This year, the Scottish Queer International Film Festival will be held online following a full line-up that promises the amplification of the LGBTQ+ voices from across the globe. The festival will run from 5 to 18 October, with most of the films being available via Vimeo on Demand within the UK.
If you want to be part of the festival and support the incredible work that they deliver year after year, access SQIFF to reserve your tickets online. They are hosting live events including watch parties, Q&As, workshops and more… But for now, let’s look at the programme and what to expect from it. Click here to access the full Scottish Queer International Film Festival 2020 brochure. Keep reading to get a glimpse of SQIFF’s different programs!
EVERY UTOPIA IS A DYSTOPIA: SCIENCE FICTION WORLDS
According to SQIFF, “Every Utopia is a Dystopia explores queerness and sci-fi from multiple perspectives.” From futuristic stories involving aliens to parallel universes, the queer sci-fi is surprisingly varied in content. With science fiction, there is no good amount of projects. Perhaps it is a myth, and this festival shows how much it offers.
- Flaming Ears (Austria, 1992) – Directed by Ursula Puerrer, A. Hans Scheirl, Dietmar Schipek. Flaming Ears is a pop sci-fi lesbian fantasy feature set in the year 2700 in the fictive burned-out city of Asche. It follows the tangled lives of three women. Spy, a comic book artist; Volly, a performance artist and sexed-up pyromaniac; and Nun, an amoral alien with a predilection for reptiles.
- Prototypes I & II (UK, 2018) – Directed by Doireann O’Malley. Doireann O’Malley’s most recent body of work is a trilogy titled Prototypes I, II, and III which explore gender and its manifestations in a post-speculative mind/body assemblage of scenes, set within the modernist Interbau housing development in the Hansaviertel area of Berlin. The films explore new perspectives on trans identity through the lens of a post psychoanalytic, schizo-analytic methodology, entangling rhizomatic forms of thought, system theory, consciousness, machine learning, and quantum transformation.
- Queering the Script (Canada/USA, 2019) – Directed by Gabrielle Zilkha. Queerness on television has moved from subtext in series such as Xena: Warrior Princess, to all-out multi season relationships between women, as seen on Buffy the Vampire Slayer, Lost Girl, and Carmilla. But things still aren’t perfect. In 2016, a record number of queer women died on fictional shows, which broke the hearts of queer fans and launched a successful fight for better, more diverse LGBTQ2S+ representation. Stars such as Ilene Chaiken, Stephanie Beatriz, Lucy Lawless, and Angelica Ross join with the voices of numerous kickass fangirls in this fast-paced history of queer women’s representation in contemporary television.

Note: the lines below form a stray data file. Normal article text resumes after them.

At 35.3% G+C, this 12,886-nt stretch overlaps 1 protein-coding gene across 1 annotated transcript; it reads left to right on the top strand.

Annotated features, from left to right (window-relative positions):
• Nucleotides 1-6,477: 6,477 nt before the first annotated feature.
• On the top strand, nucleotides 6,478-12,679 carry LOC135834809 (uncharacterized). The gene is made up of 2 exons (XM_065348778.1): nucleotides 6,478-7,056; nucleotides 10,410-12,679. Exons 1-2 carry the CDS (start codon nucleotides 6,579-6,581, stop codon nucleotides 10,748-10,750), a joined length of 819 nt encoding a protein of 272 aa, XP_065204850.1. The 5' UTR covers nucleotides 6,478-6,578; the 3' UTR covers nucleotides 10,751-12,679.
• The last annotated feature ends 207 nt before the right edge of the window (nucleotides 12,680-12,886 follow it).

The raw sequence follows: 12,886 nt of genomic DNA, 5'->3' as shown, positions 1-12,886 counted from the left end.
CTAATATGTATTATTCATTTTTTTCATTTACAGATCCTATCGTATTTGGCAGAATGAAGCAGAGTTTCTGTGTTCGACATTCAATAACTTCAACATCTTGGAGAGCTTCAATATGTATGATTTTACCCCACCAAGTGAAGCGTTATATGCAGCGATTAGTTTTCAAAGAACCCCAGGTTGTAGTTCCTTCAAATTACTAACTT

CRUISING THE FUTURE: SHU LEA CHEANG RETROSPECTIVE
Shu Lea Cheang is a multi-media artist working in experimental video and net art since the early 1980s. Her work deals with queer erotics, race, and institutional power.
- Fluidø (Germany, 2017) In a post-AIDS future of 2060, the Government has declared the era AIDS FREE but mutated AIDS viruses have given birth to the ZERO GEN: genetically evolved, genderfluid humans whose white fluid is a hypernarcotic. A new war on drugs sees the ZERO GEN declared illegal. The Government dispatches drug-resistant replicants for round-up arrest missions. When one of these government android’s immunity breaks down and its pleasure centres are activated, the story becomes a tangled multi-thread plot and the ZERO GENs are caught among underground drug lords, glitched super agents, a scheming corporation, and a corrupt government.
- K.U. (Japan, 2000) Envisioned as a sequel to Blade Runner, I.K.U. scandalised audiences when it premiered at the Sundance Film Festival. Following the adventures of seven sexy replicants as they attempt to gather data for the I.K.U. system (which enables touchless orgasms), I.K.U. is a cyberpunk fuck film for the internet generation.